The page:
Re: use the outer edge of Eithernet or "What is bandwidth an

Jay_Feldis@logitech.com
15 May 95 09:47


[Text item: Re: use the outer edge of Eithernet or "What is bandwidth an]
OriginalPath:
I have seen these techniques for using "ordinary cables" to transmit high
bandwidth video in the video market for a while, but I have not seen them
become widely adopted. I suspect there are some catches to this
technique.

1) What happens when goes through a bridge or router or some other piece
of equipment? I t could lose this "extra" bandwidth at these points
because the BW exists only in the cable.

2) I wonder if the extra BW is gauranteed to be available on all cables.
Poor cable quality, poor connections, and long runs of cable can all
reduce this extra BW. The designers of ethernet probably took this into
account and left margin in the design.

3) There may be FCC (and EN550022) emmissions implications to running
these higher frequncy signals over the ethernet cables. This could
potentially cause interference with other equipment or violate FCC
requirememnts.

I doubt that the ethernet designers just threw this BW away.

-----------------------

Michael,

There is some confusion about the word bandwidth in this discussion.
Traditionally bandwidth meant the part of the frequency spectrum which
could be supported by a particular medium. for instance, as Matthew said,
70 Ohm coaxial cable as used by CATV systems has about 700Mhz of bandwidth
practically available for television signals, but a single television
channel uses only 6Mhz. The human ear can only hear from about 20Hz to
20,000Hz while sound's transmission medium, air, is capable of supporting a
much greater frequency spectrum.

Ethernet doesn't use the whole frequency spectrum of its various possible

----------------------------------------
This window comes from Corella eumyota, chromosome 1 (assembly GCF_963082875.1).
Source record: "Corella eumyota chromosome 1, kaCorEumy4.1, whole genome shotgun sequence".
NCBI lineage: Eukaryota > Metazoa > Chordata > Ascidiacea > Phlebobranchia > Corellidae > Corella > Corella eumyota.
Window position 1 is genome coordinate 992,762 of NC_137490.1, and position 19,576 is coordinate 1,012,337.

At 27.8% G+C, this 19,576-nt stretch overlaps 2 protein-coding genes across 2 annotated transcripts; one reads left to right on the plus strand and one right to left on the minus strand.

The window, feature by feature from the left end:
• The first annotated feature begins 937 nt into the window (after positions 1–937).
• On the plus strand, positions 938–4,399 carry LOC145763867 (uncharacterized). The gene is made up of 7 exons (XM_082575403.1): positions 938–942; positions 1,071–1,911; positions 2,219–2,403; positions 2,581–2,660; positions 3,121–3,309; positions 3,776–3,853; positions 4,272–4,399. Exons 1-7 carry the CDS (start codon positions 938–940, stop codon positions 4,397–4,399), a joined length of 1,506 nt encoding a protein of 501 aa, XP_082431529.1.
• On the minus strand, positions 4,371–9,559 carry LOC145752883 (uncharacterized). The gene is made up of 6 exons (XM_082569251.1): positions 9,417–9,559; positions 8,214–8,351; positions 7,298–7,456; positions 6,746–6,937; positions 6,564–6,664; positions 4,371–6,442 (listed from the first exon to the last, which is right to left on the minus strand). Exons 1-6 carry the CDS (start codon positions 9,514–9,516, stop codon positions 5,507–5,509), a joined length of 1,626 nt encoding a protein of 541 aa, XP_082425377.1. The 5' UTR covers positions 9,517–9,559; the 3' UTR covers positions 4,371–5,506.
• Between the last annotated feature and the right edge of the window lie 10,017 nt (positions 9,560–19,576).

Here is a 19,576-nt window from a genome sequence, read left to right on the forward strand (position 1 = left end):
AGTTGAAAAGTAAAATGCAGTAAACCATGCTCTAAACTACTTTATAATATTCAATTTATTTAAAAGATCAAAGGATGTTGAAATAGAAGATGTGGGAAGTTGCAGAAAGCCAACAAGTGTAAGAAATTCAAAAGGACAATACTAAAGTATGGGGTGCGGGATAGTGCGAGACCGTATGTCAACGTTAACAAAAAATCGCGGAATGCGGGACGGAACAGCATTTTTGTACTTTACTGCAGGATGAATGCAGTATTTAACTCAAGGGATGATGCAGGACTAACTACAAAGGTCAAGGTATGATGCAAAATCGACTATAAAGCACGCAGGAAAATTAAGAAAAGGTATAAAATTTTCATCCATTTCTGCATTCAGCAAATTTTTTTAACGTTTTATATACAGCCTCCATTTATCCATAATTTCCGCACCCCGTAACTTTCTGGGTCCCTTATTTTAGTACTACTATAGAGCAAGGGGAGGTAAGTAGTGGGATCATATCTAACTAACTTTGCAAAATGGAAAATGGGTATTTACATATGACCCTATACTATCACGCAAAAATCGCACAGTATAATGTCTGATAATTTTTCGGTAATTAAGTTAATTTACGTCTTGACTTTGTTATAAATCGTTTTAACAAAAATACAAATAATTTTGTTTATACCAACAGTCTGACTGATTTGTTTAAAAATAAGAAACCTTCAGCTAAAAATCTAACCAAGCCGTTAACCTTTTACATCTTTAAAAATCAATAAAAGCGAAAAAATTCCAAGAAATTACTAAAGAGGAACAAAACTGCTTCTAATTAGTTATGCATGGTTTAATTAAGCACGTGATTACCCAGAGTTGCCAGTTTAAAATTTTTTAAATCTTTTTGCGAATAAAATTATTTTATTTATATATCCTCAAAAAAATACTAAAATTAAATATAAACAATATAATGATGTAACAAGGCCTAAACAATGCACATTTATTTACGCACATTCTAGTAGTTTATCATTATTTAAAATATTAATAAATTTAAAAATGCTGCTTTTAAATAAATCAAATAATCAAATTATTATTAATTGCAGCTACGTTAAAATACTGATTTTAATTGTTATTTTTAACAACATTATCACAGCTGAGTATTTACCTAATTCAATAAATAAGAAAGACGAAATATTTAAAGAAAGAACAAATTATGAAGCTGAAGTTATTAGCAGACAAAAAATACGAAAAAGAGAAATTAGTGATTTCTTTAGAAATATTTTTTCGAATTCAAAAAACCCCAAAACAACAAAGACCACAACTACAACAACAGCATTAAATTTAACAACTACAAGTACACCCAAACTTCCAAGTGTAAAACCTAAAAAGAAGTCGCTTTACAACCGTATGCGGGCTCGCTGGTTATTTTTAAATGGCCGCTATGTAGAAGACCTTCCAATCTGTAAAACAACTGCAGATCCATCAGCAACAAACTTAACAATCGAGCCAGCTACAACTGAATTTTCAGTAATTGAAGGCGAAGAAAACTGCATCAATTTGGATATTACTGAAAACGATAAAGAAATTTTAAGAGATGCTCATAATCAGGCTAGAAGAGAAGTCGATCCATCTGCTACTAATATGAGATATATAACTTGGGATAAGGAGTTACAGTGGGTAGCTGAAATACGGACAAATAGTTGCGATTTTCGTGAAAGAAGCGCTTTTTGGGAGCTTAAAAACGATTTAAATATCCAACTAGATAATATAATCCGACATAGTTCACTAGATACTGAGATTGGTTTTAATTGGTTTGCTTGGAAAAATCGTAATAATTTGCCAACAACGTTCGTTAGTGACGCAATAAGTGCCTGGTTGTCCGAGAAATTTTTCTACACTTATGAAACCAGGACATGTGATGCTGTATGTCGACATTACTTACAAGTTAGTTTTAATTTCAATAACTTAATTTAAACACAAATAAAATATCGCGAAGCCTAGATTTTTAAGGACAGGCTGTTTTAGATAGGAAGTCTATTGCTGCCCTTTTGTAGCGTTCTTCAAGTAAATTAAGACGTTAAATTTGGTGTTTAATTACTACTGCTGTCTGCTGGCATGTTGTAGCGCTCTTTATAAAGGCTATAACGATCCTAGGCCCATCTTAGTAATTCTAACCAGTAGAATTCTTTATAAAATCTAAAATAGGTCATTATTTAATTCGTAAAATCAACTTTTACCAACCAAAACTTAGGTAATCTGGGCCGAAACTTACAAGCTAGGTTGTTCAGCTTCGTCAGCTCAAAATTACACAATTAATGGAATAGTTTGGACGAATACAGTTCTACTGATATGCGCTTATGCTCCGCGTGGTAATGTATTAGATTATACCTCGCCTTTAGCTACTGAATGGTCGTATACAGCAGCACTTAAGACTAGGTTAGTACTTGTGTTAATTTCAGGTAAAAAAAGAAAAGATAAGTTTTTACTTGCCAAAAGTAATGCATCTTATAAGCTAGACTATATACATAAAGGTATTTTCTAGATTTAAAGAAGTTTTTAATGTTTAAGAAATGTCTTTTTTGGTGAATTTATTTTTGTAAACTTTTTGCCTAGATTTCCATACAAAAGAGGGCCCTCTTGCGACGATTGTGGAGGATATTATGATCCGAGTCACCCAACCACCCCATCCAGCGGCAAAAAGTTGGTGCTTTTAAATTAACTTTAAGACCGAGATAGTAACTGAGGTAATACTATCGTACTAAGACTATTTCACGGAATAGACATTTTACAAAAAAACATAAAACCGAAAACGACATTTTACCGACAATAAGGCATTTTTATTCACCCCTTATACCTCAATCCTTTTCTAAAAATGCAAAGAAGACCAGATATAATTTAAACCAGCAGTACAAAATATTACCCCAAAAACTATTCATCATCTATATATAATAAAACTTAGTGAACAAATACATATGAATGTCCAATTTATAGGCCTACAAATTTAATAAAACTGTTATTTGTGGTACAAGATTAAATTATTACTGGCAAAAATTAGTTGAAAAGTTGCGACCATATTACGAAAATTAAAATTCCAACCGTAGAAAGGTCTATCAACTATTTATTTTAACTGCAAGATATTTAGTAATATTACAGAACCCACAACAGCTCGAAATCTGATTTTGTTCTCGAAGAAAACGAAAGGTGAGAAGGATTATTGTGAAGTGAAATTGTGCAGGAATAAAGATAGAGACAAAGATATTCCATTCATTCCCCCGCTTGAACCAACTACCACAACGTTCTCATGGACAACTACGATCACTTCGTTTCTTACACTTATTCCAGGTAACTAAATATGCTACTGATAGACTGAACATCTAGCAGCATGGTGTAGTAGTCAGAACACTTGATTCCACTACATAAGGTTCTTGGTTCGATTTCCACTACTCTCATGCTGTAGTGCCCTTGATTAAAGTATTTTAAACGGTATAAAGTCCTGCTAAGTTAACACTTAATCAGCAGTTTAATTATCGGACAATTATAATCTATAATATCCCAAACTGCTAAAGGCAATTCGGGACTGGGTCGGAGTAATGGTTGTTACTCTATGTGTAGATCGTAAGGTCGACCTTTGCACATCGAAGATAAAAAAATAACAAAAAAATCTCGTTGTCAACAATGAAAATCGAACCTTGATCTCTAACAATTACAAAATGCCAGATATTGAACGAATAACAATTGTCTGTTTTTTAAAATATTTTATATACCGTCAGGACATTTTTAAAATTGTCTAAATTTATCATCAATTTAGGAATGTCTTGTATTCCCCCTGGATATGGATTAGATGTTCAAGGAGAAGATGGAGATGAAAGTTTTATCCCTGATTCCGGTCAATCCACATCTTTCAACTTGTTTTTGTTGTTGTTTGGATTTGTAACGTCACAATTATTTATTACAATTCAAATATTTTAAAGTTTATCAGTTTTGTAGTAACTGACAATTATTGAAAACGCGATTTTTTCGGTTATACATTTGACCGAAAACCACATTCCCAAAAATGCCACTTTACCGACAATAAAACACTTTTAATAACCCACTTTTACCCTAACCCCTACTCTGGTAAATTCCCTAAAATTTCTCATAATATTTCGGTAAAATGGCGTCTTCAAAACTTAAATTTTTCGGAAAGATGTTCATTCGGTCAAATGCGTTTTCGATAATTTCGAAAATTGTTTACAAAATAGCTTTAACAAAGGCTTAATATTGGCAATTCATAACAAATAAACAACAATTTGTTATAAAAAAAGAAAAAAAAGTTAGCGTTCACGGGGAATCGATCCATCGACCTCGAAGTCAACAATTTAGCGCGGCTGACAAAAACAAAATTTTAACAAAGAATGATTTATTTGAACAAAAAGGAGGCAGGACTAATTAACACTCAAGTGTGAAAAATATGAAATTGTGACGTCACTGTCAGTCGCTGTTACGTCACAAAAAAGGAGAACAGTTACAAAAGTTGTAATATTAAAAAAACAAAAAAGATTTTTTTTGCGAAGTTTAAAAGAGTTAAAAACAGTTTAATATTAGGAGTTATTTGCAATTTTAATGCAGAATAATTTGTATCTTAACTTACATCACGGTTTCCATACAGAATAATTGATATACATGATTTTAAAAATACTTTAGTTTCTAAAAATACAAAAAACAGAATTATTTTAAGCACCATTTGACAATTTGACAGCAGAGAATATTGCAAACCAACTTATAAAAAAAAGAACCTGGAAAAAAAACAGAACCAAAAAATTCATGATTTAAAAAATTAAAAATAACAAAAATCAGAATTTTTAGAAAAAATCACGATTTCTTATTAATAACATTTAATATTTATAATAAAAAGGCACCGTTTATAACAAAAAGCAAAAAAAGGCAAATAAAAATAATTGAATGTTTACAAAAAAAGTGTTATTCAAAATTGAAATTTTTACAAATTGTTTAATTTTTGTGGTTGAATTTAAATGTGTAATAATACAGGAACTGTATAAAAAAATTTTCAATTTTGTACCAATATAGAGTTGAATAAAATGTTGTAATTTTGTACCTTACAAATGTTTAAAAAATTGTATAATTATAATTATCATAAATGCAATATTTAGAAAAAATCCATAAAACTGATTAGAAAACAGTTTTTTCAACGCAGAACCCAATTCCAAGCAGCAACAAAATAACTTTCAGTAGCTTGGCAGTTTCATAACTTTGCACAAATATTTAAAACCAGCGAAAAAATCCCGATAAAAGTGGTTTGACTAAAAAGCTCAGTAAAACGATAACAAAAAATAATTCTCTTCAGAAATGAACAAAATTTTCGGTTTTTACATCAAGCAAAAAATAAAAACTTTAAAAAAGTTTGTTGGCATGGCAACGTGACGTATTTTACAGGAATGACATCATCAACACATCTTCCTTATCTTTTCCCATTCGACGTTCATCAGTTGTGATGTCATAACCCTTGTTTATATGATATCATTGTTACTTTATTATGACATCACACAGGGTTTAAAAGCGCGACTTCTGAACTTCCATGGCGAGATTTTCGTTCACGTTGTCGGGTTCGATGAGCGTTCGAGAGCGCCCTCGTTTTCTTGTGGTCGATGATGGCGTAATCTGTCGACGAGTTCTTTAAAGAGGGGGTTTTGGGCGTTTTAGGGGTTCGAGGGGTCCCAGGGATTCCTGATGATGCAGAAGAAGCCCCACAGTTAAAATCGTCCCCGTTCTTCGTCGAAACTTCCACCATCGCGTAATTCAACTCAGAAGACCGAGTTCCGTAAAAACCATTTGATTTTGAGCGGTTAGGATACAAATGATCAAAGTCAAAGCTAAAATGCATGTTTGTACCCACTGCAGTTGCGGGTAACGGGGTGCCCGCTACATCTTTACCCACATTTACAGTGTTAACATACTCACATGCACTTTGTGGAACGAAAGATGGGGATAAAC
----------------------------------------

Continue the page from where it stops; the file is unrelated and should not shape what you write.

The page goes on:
transmission media leaving room for other types of signals to be used, but
even if it did use the whole frequency spectrum, it would still be possible
to add additional information capability. In the case of NTSC television,
which as I said above, specified a 6Mhz channel width, a high frequency
subcarier was added later to that same 6Mhz channel to produce a color
signal which was compatable with existing black and white televisions while
still fitting into the same 6Mhz channel.

A better analogy from the world or television might be that when the FCC
divided the existing spectrum, it provided for 13 broadcast channels of
6Mhz with some guard band frequency between. Channel 1 has since been
reserved so there are effectively 12 broadcast channels available. When
additional channels were needed, the FCC allocated a UHF range and started
issuing licenses. That UHF frequency range was out of the VHF spectrum so
it didn't affect the existing television transmission scheme while adding
more channel space at other frequencies.

The real point is that the bandwidth of ethernet is different from the
bandwidth of its transmission medium, they are measured differently and
they mean different things. The bandwidth of an essentially analog
transmission medium, like fiber, coaxial cable, or even a copper wire is
expressed as a frequency range and the bandwidth of a digital protocol such
as ethernet is measured in bits per second. This seeming anomaly exists
because the concept of bandwidth existed before the advent of digital
technology and in an analog world, frequency range is bandwidth because it
is that frequency range which defines how much analog information a
particular transmission medium can handle.

Another way of saying this is that when ethernet is out of bandwidth, the
fiber or cable on which it is implemented isn't.

John (john@carey.com)

>>Well, think of it as "out-of-band" and you'll be a step ahead.
>>The 802.3 (ethernet) only uses a certain portion of the physical
>>bandwith on the cable...
>>
>>The same thing is done with these video/voice over existing
>>systems. The data is modulated onto an unused "channel" of
>>the existing ethernet cable. ie: The 802.3 only takes a fixed
>>amount of bandwith to work.. the cable has physical characteristics
>>allowing it to carry more data.

>This is news to me. I always assumed that the amount of data one could
>pull around a network was constrained by the physical limitations of the
>cable/fiber, not by some standard that decreed what the max bits/second
>are.

>If there's really "unused" space on any given network, wouldn't this be
the >first place hackers and providers would work on to get more bits in
and out >of a system?
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